Amazon Drive-Thru Conflicts With City’s Sustainability Goals, Requires No Public Process

project x

Amazon is, by all accounts, planning to open a new drive-through grocery store at the corner of 15th Ave. NW and NW 51st St. in Ballard, the site of the now-shuttered Louie’s Chinese Restaurant. Site plans for a mysterious “project X” describe a “new model of grocery shopping in which orders are placed online at the retail business, and the goods are assembled for the customer to be picked up [sic] at the retail business.”

The plans continue: “When placing an online order, customers will schedule a specific 15-minute to two-hour pick up window. Peak time slots will sell out, which will help manage traffic flow within the customer parking adjacent to the building. When picking up purchased items, customers can either drive into a designated parking area with eight parking stalls where the purchased items will be delivered to their cars or they can walk into the retail area to pick up their items. Customers will also be able to walk into the retail room to place orders on a tablet. Walk in customers will have their products delivered to them in the retail room.”

The drive-through store will include 13 or 14 parking spots, according to the site plans, which also detail the interior plans for the retail store and storage facility. (The plans refer to both 8 and 9 customer pick-up spots; the other five spots would be for employees).

Unlike the seemingly endless process by which density opponents are able to delay, say, four-story apartment buildings, this new auto-oriented business in one of Seattle’s most rapidly densifying areas will go through with no public process at all.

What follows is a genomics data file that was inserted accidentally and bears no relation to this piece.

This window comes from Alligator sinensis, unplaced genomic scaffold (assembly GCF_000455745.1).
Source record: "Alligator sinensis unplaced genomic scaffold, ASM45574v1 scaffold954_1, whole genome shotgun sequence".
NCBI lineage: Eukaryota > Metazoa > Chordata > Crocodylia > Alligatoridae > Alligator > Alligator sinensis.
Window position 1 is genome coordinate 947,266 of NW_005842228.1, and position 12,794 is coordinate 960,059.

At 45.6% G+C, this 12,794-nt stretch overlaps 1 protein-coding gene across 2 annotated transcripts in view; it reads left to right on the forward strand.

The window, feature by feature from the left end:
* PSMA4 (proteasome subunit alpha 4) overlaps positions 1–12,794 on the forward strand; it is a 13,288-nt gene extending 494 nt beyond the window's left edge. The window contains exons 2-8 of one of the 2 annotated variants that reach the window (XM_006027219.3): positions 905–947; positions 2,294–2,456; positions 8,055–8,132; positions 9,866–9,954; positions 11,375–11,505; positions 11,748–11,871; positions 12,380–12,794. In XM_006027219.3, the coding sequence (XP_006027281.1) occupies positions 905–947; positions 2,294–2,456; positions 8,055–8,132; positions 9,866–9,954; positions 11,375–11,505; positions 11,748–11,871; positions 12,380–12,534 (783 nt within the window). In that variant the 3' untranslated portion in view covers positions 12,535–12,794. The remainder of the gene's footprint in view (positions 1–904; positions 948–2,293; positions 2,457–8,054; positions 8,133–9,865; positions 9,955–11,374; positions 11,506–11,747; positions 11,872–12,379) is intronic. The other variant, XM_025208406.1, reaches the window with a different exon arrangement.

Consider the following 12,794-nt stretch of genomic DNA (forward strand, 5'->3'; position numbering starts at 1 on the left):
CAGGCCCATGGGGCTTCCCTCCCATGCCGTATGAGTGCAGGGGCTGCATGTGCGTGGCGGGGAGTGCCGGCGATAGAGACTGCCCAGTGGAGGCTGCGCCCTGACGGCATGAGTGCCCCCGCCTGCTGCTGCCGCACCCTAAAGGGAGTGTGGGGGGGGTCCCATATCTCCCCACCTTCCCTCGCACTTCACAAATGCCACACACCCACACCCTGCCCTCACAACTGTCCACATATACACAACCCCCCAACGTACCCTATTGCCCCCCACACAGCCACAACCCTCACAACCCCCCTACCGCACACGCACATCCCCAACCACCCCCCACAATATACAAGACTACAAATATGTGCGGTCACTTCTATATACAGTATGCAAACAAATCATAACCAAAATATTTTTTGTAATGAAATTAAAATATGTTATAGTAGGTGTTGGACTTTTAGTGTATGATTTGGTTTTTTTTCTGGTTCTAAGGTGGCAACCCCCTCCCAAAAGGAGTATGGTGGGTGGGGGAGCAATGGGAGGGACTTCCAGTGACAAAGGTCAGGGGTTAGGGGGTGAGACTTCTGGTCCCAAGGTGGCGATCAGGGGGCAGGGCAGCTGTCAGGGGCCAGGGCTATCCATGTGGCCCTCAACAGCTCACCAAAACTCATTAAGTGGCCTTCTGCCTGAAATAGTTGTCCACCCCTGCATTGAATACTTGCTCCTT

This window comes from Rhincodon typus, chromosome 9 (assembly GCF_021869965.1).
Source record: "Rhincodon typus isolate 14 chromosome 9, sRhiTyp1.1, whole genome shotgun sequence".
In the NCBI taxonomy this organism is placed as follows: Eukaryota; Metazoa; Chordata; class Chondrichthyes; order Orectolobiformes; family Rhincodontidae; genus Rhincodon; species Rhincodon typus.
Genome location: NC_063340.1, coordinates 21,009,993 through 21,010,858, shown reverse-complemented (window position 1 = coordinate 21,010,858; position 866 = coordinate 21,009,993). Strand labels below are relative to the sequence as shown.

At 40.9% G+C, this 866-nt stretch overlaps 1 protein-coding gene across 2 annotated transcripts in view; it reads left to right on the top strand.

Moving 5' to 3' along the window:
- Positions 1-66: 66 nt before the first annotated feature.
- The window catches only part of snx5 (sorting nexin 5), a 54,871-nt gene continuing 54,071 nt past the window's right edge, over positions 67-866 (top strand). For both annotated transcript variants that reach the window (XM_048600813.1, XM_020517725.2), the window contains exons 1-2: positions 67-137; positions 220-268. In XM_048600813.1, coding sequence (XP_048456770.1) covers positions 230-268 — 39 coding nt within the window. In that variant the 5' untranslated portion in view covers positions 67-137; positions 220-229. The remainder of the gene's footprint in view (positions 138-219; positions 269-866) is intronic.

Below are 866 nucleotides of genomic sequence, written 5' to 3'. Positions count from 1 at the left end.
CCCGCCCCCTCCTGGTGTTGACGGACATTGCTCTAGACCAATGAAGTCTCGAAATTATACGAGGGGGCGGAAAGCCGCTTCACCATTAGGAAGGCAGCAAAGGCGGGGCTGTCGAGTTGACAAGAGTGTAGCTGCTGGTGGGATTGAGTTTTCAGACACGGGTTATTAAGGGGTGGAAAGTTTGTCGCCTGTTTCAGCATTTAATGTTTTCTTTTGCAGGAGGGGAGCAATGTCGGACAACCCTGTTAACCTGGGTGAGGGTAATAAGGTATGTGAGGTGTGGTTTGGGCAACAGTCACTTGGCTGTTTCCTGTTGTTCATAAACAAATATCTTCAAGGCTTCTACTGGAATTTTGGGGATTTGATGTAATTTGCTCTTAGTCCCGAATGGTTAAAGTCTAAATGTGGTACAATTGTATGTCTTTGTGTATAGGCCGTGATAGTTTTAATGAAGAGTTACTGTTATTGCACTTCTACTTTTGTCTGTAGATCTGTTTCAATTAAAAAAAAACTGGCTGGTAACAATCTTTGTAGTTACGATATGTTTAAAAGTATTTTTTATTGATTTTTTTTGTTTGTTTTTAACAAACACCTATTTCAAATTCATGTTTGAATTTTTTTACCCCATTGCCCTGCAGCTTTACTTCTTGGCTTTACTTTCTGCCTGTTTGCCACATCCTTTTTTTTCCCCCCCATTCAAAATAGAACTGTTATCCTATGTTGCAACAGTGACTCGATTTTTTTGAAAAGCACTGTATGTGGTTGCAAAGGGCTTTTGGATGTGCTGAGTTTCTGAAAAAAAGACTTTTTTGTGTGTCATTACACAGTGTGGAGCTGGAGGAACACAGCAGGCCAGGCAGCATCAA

The drive-through grocery will be inside the Ballard Hub Urban Village, a place where the city expects to see growth in both jobs and residents over the next 20 years. The site is also a few blocks from, but not inside, a pedestrian overlay area, where drive-through businesses are prohibited.

According to the city’s comprehensive plan, the city’s goal in urban villages and urban centers is to “promote densities, mixes of uses, and transportation improvements that support walking, use of public transportation, and other transportation demand management (TDM) strategies, especially within urban centers and urban villages.”


Auto-oriented businesses promote the opposite. They encourage people to drive to an area, and to leave that area without getting out of their cars and exploring the cafes, parks, and small retail businesses that characterize dense, walkable neighborhoods. Worse, they make sidewalks more dangerous and uninviting for pedestrians, who have to navigate cars and delivery trucks driving in and out of a driveway designed for maximum convenience for automobiles, not people. Imagine walking through the drive-through line at McDonald’s: You can do it, but the people who have priority are the ones in cars, and it’s up to you to navigate around them at your peril.